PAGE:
Northrop Grumman Lunar Lander Challenge opens, NASA sponsors $2 million prize

Los Angeles, 8 Feb. 2007. X Prize has announced registration dates and rules changes for the $2 million Northrop Grumman Lunar Lander Challenge, which will require a vehicle to simulate trips between the moon's surface and lunar orbit.

Feb 8th, 2007

Los Angeles, 8 Feb. 2007. X Prize has announced registration dates and rules changes for the $2 million Northrop Grumman Lunar Lander Challenge, which will require a vehicle to simulate trips between the moon's surface and lunar orbit.

NASA, which signed a Space Act Agreement with X Prize before the first year's competition for the Northrop Grumman Lunar Lander Challenge in 2006, will once again fund the prizes through its Centennial Challenges program.

Early bird registration for the 2007 competition lasts until Feb. 28. Regular registration ends March 31, and the final day for late registration is April 30.

The biggest change in the rules will permit each team to repair its spacecraft mid-mission, as long as all tools and supplies are included on the vehicle.

The Competition is divided into two levels. Level 1 requires a rocket to take off from a designated launch area, rocket up to 150 feet (50 meters) altitude, then hover for 90 seconds while landing precisely on a landing pad 100 meters away. The flight must then be repeated in reverse -- and both flights, along with all of the necessary preparation for each, must take place within a two-and-a-half-hour period. The more difficult course, Level 2, requires the rocket to hover for twice as long before landing precisely on a simulated lunar surface, packed with craters and boulders to mimic actual lunar terrain. The hover times are calculated so that the Level 2 mission closely simulates the power needed to perform the real lunar mission.

The Northrop Grumman Lunar Lander Challenge will take place this October in New Mexico at the Wirefly X Prize Cup. Final date and time to be announced.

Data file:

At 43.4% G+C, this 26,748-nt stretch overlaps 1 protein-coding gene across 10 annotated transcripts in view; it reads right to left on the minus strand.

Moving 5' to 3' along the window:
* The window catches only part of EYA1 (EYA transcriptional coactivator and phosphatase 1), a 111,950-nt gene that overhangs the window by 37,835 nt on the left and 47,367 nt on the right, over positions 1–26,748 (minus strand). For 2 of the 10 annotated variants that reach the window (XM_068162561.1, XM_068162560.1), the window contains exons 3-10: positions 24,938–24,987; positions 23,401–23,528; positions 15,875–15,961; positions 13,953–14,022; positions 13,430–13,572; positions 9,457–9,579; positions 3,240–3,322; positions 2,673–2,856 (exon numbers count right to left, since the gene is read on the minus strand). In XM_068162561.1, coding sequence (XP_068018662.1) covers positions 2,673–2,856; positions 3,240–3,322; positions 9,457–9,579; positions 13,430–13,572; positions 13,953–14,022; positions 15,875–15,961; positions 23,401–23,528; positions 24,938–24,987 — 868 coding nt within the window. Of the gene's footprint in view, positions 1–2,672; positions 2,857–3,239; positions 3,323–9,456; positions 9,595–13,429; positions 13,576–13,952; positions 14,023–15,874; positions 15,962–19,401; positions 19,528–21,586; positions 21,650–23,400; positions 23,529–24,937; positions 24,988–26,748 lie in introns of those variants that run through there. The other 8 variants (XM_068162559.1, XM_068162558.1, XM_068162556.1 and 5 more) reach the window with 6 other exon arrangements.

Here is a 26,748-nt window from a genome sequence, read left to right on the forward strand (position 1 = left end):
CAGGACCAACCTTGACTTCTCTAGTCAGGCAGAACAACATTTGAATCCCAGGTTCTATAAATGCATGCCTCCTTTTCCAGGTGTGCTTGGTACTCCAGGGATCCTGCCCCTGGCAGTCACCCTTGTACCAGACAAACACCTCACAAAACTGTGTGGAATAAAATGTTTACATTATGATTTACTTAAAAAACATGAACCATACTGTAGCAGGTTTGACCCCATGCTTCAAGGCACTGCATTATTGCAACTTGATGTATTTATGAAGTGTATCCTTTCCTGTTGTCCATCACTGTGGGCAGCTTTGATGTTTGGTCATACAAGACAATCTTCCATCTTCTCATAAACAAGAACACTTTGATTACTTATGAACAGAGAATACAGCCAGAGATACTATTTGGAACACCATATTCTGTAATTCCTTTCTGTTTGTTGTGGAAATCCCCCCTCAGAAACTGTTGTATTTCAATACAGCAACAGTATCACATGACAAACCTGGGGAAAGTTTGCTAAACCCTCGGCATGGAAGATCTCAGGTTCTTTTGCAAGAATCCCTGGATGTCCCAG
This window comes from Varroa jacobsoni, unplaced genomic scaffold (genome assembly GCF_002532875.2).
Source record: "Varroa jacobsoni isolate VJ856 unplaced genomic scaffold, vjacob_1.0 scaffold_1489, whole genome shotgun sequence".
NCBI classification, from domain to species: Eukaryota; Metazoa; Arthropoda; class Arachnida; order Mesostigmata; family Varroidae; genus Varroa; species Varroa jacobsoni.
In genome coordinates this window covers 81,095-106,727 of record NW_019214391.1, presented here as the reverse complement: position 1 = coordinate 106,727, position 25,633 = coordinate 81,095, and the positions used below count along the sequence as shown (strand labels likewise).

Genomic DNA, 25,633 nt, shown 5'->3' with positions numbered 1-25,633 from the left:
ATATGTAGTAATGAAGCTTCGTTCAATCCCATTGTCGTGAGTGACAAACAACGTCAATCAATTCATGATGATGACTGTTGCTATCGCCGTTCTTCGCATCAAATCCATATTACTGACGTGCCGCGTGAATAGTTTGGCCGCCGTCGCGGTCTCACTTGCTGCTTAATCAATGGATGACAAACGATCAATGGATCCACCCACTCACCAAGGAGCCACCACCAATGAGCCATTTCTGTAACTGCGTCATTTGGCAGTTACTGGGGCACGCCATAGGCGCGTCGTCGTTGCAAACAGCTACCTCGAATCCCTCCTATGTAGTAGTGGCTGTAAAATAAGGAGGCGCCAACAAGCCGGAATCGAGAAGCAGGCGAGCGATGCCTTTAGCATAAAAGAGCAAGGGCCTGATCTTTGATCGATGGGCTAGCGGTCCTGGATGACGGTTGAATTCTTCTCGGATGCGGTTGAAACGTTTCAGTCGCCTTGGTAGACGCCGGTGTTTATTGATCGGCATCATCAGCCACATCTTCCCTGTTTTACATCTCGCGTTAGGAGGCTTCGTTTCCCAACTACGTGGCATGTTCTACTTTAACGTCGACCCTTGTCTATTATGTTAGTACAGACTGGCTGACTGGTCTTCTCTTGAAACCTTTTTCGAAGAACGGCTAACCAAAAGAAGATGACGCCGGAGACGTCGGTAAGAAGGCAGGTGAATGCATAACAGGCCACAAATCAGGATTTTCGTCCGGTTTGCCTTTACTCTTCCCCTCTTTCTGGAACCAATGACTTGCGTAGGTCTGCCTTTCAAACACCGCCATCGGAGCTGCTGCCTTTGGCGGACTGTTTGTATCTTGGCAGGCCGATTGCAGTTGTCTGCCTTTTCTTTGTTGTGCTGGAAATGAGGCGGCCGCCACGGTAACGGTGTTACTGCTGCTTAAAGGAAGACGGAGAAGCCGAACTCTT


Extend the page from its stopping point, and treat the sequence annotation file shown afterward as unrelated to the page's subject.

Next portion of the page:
All teams must be 90 percent privately funded, have the proper permits and be able to operate safely near the large crowds expected at the Wirefly X Prize Cup, which is the only annual event where the entire family can see the next generation of spaceships up close and in the sky.

NASA's Centennial Challenges program promotes technical innovation through prize competitions. The similar mission of X Prize is to bring about radical breakthroughs for the benefit of humanity using a philanthropy model based on competition. Plans to return to the moon during the next decade are driving NASA's interest in the lunar challenge.

In 2004, the Ansari X Prize inspired 26 teams from seven nations to compete in building the first privately-funded spacecraft. In the process, the teams spent a combined $100 million-plus on critical research and development in an effort to win the prize. The competition proved that offering a prize is an effective, efficient and economical model for acceleration breakthroughs in science and technology. Based on that success, the X Prize Foundation is now expanding to offer more prizes in the space industry, as well as in the areas of health, energy, transportation and education.

For more information on the X Prize Foundation visit http://www.xprize.org.

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